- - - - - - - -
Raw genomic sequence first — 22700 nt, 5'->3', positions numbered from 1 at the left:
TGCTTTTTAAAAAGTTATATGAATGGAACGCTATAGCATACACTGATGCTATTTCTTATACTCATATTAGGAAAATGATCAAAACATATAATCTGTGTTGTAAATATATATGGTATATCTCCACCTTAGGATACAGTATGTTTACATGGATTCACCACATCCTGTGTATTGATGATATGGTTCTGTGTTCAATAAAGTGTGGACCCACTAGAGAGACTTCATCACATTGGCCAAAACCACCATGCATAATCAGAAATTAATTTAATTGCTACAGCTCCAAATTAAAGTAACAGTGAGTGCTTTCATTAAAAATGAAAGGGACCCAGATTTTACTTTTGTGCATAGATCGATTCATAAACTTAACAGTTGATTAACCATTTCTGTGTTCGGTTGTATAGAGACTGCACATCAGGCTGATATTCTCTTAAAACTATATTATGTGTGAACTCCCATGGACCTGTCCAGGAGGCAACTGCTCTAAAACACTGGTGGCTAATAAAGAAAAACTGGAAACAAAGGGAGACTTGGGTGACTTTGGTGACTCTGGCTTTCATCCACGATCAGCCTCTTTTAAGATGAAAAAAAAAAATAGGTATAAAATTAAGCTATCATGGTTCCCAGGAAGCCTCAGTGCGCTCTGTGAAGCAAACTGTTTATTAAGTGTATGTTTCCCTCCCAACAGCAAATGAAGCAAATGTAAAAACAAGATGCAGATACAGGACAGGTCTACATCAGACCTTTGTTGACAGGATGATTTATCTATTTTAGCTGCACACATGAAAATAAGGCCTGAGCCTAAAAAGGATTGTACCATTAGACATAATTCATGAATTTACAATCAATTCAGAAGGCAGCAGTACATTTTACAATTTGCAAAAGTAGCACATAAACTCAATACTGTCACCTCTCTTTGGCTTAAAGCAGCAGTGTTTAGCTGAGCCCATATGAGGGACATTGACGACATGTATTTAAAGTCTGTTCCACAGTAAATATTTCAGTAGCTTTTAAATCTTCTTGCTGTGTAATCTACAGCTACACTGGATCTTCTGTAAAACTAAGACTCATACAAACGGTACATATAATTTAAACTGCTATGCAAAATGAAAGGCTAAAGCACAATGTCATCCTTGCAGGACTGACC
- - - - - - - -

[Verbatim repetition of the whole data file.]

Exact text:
Raw genomic sequence first — 22700 nt, 5'->3', positions numbered from 1 at the left:
TGCTTTTTAAAAAGTTATATGAATGGAACGCTATAGCATACACTGATGCTATTTCTTATACTCATATTAGGAAAATGATCAAAACATATAATCTGTGTTGTAAATATATATGGTATATCTCCACCTTAGGATACAGTATGTTTACATGGATTCACCACATCCTGTGTATTGATGATATGGTTCTGTGTTCAATAAAGTGTGGACCCACTAGAGAGACTTCATCACATTGGCCAAAACCACCATGCATAATCAGAAATTAATTTAATTGCTACAGCTCCAAATTAAAGTAACAGTGAGTGCTTTCATTAAAAATGAAAGGGACCCAGATTTTACTTTTGTGCATAGATCGATTCATAAACTTAACAGTTGATTAACCATTTCTGTGTTCGGTTGTATAGAGACTGCACATCAGGCTGATATTCTCTTAAAACTATATTATGTGTGAACTCCCATGGACCTGTCCAGGAGGCAACTGCTCTAAAACACTGGTGGCTAATAAAGAAAAACTGGAAACAAAGGGAGACTTGGGTGACTTTGGTGACTCTGGCTTTCATCCACGATCAGCCTCTTTTAAGATGAAAAAAAAAAATAGGTATAAAATTAAGCTATCATGGTTCCCAGGAAGCCTCAGTGCGCTCTGTGAAGCAAACTGTTTATTAAGTGTATGTTTCCCTCCCAACAGCAAATGAAGCAAATGTAAAAACAAGATGCAGATACAGGACAGGTCTACATCAGACCTTTGTTGACAGGATGATTTATCTATTTTAGCTGCACACATGAAAATAAGGCCTGAGCCTAAAAAGGATTGTACCATTAGACATAATTCATGAATTTACAATCAATTCAGAAGGCAGCAGTACATTTTACAATTTGCAAAAGTAGCACATAAACTCAATACTGTCACCTCTCTTTGGCTTAAAGCAGCAGTGTTTAGCTGAGCCCATATGAGGGACATTGACGACATGTATTTAAAGTCTGTTCCACAGTAAATATTTCAGTAGCTTTTAAATCTTCTTGCTGTGTAATCTACAGCTACACTGGATCTTCTGTAAAACTAAGACTCATACAAACGGTACATATAATTTAAACTGCTATGCAAAATGAAAGGCTAAAGCACAATGTCATCCTTGCAGGACTGACC